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1.
Lancet Diabetes Endocrinol ; 8(9): 773-781, 2020 09.
Artigo em Inglês | MEDLINE | ID: mdl-32711725

RESUMO

BACKGROUND: Cross-sectional imaging regularly results in incidental discovery of adrenal tumours, requiring exclusion of adrenocortical carcinoma (ACC). However, differentiation is hampered by poor specificity of imaging characteristics. We aimed to validate a urine steroid metabolomics approach, using steroid profiling as the diagnostic basis for ACC. METHODS: We did a prospective multicentre study in adult participants (age ≥18 years) with newly diagnosed adrenal masses. We assessed the accuracy of diagnostic imaging strategies based on maximum tumour diameter (≥4 cm vs <4 cm), imaging characteristics (positive vs negative), and urine steroid metabolomics (low, medium, or high risk of ACC), separately and in combination, using a reference standard of histopathology and follow-up investigations. With respect to imaging characteristics, we also assessed the diagnostic utility of increasing the unenhanced CT tumour attenuation threshold from the recommended 10 Hounsfield units (HU) to 20 HU. FINDINGS: Of 2169 participants recruited between Jan 17, 2011, and July 15, 2016, we included 2017 from 14 specialist centres in 11 countries in the final analysis. 98 (4·9%) had histopathologically or clinically and biochemically confirmed ACC. Tumours with diameters of 4 cm or larger were identified in 488 participants (24·2%), including 96 of the 98 with ACC (positive predictive value [PPV] 19·7%, 95% CI 16·2-23·5). For imaging characteristics, increasing the unenhanced CT tumour attenuation threshold to 20 HU from the recommended 10 HU increased specificity for ACC (80·0% [95% CI 77·9-82·0] vs 64·0% [61·4-66.4]) while maintaining sensitivity (99·0% [94·4-100·0] vs 100·0% [96·3-100·0]; PPV 19·7%, 16·3-23·5). A urine steroid metabolomics result indicating high risk of ACC had a PPV of 34·6% (95% CI 28·6-41·0). When the three tests were combined, in the order of tumour diameter, positive imaging characteristics, and urine steroid metabolomics, 106 (5·3%) participants had the result maximum tumour diameter of 4 cm or larger, positive imaging characteristics (with the 20 HU cutoff), and urine steroid metabolomics indicating high risk of ACC, for which the PPV was 76·4% (95% CI 67·2-84·1). 70 (3·5%) were classified as being at moderate risk of ACC and 1841 (91·3%) at low risk (negative predictive value 99·7%, 99·4-100·0). INTERPRETATION: An unenhanced CT tumour attenuation cutoff of 20 HU should replace that of 10 HU for exclusion of ACC. A triple test strategy of tumour diameter, imaging characteristics, and urine steroid metabolomics improves detection of ACC, which could shorten time to surgery for patients with ACC and help to avoid unnecessary surgery in patients with benign tumours. FUNDING: European Commission, UK Medical Research Council, Wellcome Trust, and UK National Institute for Health Research, US National Institutes of Health, the Claire Khan Trust Fund at University Hospitals Birmingham Charities, and the Mayo Clinic Foundation for Medical Education and Research.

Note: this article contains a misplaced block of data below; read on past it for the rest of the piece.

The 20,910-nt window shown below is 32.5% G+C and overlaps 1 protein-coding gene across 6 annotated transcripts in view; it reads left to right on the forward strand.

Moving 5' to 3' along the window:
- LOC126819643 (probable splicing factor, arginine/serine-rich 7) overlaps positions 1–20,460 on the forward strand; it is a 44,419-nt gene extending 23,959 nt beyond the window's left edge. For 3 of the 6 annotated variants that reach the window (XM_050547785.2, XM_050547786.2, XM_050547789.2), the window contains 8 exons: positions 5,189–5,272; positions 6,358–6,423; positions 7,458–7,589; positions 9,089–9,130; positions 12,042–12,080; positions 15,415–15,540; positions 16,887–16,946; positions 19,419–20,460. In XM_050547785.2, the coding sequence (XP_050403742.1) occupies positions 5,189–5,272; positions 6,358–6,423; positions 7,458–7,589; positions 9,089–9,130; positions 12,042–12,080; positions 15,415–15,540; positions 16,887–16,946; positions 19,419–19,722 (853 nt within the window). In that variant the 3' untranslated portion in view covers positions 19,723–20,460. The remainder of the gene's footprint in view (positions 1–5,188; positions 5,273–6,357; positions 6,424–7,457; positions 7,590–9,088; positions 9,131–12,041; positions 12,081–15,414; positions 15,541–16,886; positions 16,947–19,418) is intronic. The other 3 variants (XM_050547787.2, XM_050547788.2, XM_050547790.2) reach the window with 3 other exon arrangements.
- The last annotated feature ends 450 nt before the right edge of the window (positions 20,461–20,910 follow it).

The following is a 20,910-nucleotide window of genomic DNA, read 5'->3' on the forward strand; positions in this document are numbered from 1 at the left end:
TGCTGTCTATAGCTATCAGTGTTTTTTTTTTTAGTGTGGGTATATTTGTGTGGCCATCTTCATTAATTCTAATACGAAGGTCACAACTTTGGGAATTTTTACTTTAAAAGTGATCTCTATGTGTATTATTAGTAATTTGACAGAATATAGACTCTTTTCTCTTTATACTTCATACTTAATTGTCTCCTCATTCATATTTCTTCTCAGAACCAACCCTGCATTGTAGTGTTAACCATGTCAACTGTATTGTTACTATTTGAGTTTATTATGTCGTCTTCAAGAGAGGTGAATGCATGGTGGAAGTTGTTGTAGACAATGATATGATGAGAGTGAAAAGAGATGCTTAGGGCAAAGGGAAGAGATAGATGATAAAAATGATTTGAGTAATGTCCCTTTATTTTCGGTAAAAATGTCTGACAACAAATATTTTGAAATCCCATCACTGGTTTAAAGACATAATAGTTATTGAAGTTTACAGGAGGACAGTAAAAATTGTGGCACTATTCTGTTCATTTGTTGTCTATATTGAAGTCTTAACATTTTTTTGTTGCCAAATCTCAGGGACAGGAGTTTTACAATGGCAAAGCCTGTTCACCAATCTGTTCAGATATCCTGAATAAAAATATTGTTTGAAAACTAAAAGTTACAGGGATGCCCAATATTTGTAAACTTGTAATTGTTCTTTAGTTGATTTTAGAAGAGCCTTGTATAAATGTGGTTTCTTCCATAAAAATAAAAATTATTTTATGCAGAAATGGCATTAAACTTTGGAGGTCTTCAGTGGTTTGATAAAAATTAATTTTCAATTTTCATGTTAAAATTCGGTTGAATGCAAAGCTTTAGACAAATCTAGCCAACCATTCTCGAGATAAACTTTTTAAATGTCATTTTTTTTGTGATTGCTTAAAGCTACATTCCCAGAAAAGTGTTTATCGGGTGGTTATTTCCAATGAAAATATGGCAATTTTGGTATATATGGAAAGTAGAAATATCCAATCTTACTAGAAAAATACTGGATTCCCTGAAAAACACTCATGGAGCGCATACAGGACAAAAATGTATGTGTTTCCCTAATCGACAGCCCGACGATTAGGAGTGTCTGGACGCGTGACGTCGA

Assuntos
Neoplasias das Glândulas Suprarrenais/epidemiologia , Neoplasias das Glândulas Suprarrenais/urina , Metabolômica/métodos , Esteroides/urina , Neoplasias das Glândulas Suprarrenais/diagnóstico , Adulto , Idoso , Diagnóstico Diferencial , Europa (Continente)/epidemiologia , Feminino , Seguimentos , Humanos , Achados Incidentais , Masculino , Pessoa de Meia-Idade , Estudos Prospectivos
2.
Endocr Connect ; 2(4): 236-42, 2013.
Artigo em Inglês | MEDLINE | ID: mdl-24169597

RESUMO

Primary aldosteronism (PA) is a common cause of secondary hypertension and is caused by unilateral or bilateral adrenal disease. Treatment options depend on whether the disease is lateralized or not, which is preferably evaluated with selective adrenal venous sampling (AVS). This procedure is technically challenging, and obtaining representative samples from the adrenal veins can prove difficult. Unsuccessful AVS procedures often require reexamination. Analysis of cortisol during the procedure may enhance the success rate. We invited 21 consecutive patients to participate in a study with intra-procedural point of care cortisol analysis. When this assay showed nonrepresentative sampling, new samples were drawn after redirection of the catheter. The study patients were compared using the 21 previous procedures. The intra-procedural cortisol assay increased the success rate from 10/21 patients in the historical cohort to 17/21 patients in the study group. In four of the 17 successful procedures, repeated samples needed to be drawn. Successful sampling at first attempt improved from the first seven to the last seven study patients. Point of care cortisol analysis during AVS improves success rate and reduces the need for reexaminations, in accordance with previous studies. Successful AVS is crucial when deciding which patients with PA will benefit from surgical treatment.

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